Oct. 10, 2006 – Governor Arnold Schwarzenegger last week vetoed a bill meant to give protection to Californiaâ€™s farm workers, a population the state estimates to have topped 1 million.
The bill was meant to help workers navigate the system in which growers contract middlemen to hire workers for their fields. The bill would have required those middlemen, known as farm-labor contractors, to provide their employees with documentation revealing the name and address of the grower that engaged their services, as well as basic work information, including hourly wages, hours worked and tax deductions.
According to a statement by the United Farm Workers union, agricultural laborers "are often victimized and cheated out of their wages or suffer other labor law violations."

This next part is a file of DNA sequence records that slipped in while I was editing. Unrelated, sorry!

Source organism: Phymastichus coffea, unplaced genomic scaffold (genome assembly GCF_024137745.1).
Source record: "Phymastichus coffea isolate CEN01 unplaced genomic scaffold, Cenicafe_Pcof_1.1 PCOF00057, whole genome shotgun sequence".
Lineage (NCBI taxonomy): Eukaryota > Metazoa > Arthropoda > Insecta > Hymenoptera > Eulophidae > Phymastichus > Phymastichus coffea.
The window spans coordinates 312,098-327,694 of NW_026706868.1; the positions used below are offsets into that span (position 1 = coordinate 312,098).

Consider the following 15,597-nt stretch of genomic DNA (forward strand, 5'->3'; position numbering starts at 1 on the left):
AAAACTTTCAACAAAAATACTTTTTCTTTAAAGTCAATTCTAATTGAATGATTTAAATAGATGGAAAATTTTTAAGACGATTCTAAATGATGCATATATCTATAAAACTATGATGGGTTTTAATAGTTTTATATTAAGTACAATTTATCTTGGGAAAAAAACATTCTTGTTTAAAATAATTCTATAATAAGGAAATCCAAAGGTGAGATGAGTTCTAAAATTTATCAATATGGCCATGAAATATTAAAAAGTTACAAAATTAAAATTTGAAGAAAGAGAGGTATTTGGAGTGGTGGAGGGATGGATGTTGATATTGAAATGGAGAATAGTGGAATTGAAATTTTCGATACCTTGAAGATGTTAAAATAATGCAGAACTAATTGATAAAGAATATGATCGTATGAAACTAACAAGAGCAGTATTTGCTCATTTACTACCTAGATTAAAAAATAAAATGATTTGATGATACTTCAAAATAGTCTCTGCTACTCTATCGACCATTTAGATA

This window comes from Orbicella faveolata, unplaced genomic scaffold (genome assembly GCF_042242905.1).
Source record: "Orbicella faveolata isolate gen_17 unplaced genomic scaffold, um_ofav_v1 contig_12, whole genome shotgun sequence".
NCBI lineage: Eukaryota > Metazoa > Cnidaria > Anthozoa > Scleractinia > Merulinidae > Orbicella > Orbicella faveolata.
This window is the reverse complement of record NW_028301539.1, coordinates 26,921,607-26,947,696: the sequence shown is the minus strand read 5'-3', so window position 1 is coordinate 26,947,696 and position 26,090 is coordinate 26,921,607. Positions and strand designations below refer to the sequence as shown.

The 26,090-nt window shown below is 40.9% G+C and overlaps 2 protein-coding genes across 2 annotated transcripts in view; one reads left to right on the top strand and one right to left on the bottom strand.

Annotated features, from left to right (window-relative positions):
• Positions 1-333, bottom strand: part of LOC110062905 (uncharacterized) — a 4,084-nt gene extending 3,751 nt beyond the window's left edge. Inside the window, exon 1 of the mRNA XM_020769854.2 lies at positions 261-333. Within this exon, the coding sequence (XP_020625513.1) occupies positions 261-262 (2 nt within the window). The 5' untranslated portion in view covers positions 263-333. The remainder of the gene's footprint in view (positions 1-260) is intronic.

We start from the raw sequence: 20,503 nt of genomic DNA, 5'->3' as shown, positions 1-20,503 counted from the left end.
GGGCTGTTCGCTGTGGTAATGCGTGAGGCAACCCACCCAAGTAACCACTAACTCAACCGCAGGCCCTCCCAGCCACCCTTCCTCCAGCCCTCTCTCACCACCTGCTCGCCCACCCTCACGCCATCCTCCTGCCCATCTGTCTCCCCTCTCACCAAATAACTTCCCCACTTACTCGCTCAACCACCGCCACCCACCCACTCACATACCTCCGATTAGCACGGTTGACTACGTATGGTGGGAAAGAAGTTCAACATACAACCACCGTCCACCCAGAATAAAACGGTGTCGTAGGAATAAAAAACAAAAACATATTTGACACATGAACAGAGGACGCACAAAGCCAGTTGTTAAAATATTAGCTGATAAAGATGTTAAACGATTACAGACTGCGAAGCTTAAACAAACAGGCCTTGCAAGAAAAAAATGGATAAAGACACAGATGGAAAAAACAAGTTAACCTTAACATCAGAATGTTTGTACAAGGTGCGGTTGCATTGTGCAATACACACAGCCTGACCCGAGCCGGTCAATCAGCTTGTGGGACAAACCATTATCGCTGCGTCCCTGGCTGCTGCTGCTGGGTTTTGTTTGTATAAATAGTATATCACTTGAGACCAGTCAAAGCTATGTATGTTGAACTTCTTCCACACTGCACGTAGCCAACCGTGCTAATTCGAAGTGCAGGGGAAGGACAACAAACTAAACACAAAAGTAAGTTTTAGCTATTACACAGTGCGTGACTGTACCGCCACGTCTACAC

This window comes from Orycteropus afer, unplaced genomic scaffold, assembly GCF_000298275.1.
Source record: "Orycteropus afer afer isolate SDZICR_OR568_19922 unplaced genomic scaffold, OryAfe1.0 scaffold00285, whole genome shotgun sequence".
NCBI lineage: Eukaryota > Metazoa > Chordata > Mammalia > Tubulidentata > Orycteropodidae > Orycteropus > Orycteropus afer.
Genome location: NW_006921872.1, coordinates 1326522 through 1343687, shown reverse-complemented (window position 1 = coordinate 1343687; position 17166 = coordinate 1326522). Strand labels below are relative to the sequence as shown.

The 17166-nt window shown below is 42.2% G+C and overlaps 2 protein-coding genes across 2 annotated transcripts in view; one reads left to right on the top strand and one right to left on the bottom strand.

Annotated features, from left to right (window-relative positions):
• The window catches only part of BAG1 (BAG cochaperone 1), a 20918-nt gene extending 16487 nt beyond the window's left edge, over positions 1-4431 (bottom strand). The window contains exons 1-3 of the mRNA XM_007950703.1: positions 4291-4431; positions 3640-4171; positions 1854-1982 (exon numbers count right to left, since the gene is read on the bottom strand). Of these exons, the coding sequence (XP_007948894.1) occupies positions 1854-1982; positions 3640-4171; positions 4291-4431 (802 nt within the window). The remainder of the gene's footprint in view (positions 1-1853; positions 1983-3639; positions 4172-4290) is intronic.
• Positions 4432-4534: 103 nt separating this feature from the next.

The union said, "Knowing the grower for whom the farm labor contractor is working would allow farm workers to win relief over violations and recover damages."
Schwarzenegger said the bill would not help protect farm workers against abuse because many of the contractors who refuse to pay their workers are unlicensed.
"As these individuals have not bothered to register with the state, it is highly unlikely they would bother to place additional information on pay stubs," he said. "As such, I am concerned that the only practical effect of AB 2327 will be to place an unnecessary and burdensome requirement on law-abiding contractors and subject growers to additional liabilities through no fault of their own."
A survey of about 1,000 farm workers conducted by the California Rural Legal Assistance Foundation found that almost half of all farm workers in the state had received pay stubs that did not show all the hours they worked. Half also reported they were not always paid overtime wages owed them.